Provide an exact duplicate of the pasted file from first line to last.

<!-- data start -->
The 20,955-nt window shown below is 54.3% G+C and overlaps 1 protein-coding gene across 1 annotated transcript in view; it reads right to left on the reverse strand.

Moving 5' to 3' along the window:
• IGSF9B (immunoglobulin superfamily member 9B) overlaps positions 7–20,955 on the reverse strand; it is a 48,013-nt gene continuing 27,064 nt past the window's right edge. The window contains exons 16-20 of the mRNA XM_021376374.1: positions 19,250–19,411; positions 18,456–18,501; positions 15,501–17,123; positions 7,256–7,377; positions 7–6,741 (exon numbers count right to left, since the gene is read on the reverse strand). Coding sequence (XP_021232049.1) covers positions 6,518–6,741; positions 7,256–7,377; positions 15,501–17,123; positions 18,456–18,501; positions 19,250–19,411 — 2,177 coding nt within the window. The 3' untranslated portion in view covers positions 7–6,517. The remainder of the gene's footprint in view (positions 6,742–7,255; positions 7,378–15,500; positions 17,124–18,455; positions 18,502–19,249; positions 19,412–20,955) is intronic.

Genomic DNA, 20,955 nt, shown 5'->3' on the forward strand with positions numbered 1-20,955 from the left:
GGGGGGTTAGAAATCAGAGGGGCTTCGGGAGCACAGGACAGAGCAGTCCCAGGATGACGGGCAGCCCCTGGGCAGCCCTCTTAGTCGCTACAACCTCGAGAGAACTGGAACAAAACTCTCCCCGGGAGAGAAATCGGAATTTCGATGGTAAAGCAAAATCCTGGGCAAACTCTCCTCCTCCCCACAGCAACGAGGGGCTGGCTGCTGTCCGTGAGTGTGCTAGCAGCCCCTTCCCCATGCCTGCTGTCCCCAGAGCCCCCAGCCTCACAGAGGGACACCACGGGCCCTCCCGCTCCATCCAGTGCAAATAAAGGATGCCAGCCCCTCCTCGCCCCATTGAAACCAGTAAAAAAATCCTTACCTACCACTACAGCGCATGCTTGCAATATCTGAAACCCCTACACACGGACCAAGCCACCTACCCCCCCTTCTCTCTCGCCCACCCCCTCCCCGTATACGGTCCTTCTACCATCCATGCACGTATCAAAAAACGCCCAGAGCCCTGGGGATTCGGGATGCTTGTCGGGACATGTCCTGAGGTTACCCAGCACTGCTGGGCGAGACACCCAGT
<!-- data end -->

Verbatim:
The 20,955-nt window shown below is 54.3% G+C and overlaps 1 protein-coding gene across 1 annotated transcript in view; it reads right to left on the reverse strand.

Moving 5' to 3' along the window:
• IGSF9B (immunoglobulin superfamily member 9B) overlaps positions 7–20,955 on the reverse strand; it is a 48,013-nt gene continuing 27,064 nt past the window's right edge. The window contains exons 16-20 of the mRNA XM_021376374.1: positions 19,250–19,411; positions 18,456–18,501; positions 15,501–17,123; positions 7,256–7,377; positions 7–6,741 (exon numbers count right to left, since the gene is read on the reverse strand). Coding sequence (XP_021232049.1) covers positions 6,518–6,741; positions 7,256–7,377; positions 15,501–17,123; positions 18,456–18,501; positions 19,250–19,411 — 2,177 coding nt within the window. The 3' untranslated portion in view covers positions 7–6,517. The remainder of the gene's footprint in view (positions 6,742–7,255; positions 7,378–15,500; positions 17,124–18,455; positions 18,502–19,249; positions 19,412–20,955) is intronic.

Genomic DNA, 20,955 nt, shown 5'->3' on the forward strand with positions numbered 1-20,955 from the left:
GGGGGGTTAGAAATCAGAGGGGCTTCGGGAGCACAGGACAGAGCAGTCCCAGGATGACGGGCAGCCCCTGGGCAGCCCTCTTAGTCGCTACAACCTCGAGAGAACTGGAACAAAACTCTCCCCGGGAGAGAAATCGGAATTTCGATGGTAAAGCAAAATCCTGGGCAAACTCTCCTCCTCCCCACAGCAACGAGGGGCTGGCTGCTGTCCGTGAGTGTGCTAGCAGCCCCTTCCCCATGCCTGCTGTCCCCAGAGCCCCCAGCCTCACAGAGGGACACCACGGGCCCTCCCGCTCCATCCAGTGCAAATAAAGGATGCCAGCCCCTCCTCGCCCCATTGAAACCAGTAAAAAAATCCTTACCTACCACTACAGCGCATGCTTGCAATATCTGAAACCCCTACACACGGACCAAGCCACCTACCCCCCCTTCTCTCTCGCCCACCCCCTCCCCGTATACGGTCCTTCTACCATCCATGCACGTATCAAAAAACGCCCAGAGCCCTGGGGATTCGGGATGCTTGTCGGGACATGTCCTGAGGTTACCCAGCACTGCTGGGCGAGACACCCAGT